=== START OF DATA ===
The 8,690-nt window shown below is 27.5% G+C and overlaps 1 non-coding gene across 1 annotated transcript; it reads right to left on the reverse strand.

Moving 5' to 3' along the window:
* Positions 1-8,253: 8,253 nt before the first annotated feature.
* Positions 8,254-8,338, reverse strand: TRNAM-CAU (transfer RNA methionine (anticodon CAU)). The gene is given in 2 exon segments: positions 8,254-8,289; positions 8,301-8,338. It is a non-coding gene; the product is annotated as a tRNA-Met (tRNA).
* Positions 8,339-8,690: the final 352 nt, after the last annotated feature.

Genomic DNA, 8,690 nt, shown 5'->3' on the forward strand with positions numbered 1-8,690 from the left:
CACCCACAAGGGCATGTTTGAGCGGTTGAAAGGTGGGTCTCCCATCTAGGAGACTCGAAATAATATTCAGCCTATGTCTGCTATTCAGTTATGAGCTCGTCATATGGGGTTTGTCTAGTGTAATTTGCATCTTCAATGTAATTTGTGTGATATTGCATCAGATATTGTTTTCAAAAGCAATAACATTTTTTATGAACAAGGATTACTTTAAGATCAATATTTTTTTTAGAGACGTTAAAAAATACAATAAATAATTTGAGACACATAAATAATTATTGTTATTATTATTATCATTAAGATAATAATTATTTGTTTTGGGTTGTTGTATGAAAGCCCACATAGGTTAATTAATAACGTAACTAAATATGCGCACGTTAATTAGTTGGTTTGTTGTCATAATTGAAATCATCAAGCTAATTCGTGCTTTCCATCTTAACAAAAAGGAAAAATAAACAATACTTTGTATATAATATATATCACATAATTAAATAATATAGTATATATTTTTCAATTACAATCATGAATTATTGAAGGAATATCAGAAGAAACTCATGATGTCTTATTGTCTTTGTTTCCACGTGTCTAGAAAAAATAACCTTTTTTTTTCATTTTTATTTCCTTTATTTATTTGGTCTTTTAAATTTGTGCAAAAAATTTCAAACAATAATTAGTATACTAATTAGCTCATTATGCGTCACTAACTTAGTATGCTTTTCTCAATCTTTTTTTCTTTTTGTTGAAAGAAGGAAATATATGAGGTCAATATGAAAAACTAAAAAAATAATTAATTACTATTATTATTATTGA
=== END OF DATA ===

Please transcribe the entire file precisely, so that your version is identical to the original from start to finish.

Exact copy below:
The 8,690-nt window shown below is 27.5% G+C and overlaps 1 non-coding gene across 1 annotated transcript; it reads right to left on the reverse strand.

Moving 5' to 3' along the window:
* Positions 1-8,253: 8,253 nt before the first annotated feature.
* Positions 8,254-8,338, reverse strand: TRNAM-CAU (transfer RNA methionine (anticodon CAU)). The gene is given in 2 exon segments: positions 8,254-8,289; positions 8,301-8,338. It is a non-coding gene; the product is annotated as a tRNA-Met (tRNA).
* Positions 8,339-8,690: the final 352 nt, after the last annotated feature.

Genomic DNA, 8,690 nt, shown 5'->3' on the forward strand with positions numbered 1-8,690 from the left:
CACCCACAAGGGCATGTTTGAGCGGTTGAAAGGTGGGTCTCCCATCTAGGAGACTCGAAATAATATTCAGCCTATGTCTGCTATTCAGTTATGAGCTCGTCATATGGGGTTTGTCTAGTGTAATTTGCATCTTCAATGTAATTTGTGTGATATTGCATCAGATATTGTTTTCAAAAGCAATAACATTTTTTATGAACAAGGATTACTTTAAGATCAATATTTTTTTTAGAGACGTTAAAAAATACAATAAATAATTTGAGACACATAAATAATTATTGTTATTATTATTATCATTAAGATAATAATTATTTGTTTTGGGTTGTTGTATGAAAGCCCACATAGGTTAATTAATAACGTAACTAAATATGCGCACGTTAATTAGTTGGTTTGTTGTCATAATTGAAATCATCAAGCTAATTCGTGCTTTCCATCTTAACAAAAAGGAAAAATAAACAATACTTTGTATATAATATATATCACATAATTAAATAATATAGTATATATTTTTCAATTACAATCATGAATTATTGAAGGAATATCAGAAGAAACTCATGATGTCTTATTGTCTTTGTTTCCACGTGTCTAGAAAAAATAACCTTTTTTTTTCATTTTTATTTCCTTTATTTATTTGGTCTTTTAAATTTGTGCAAAAAATTTCAAACAATAATTAGTATACTAATTAGCTCATTATGCGTCACTAACTTAGTATGCTTTTCTCAATCTTTTTTTCTTTTTGTTGAAAGAAGGAAATATATGAGGTCAATATGAAAAACTAAAAAAATAATTAATTACTATTATTATTATTGA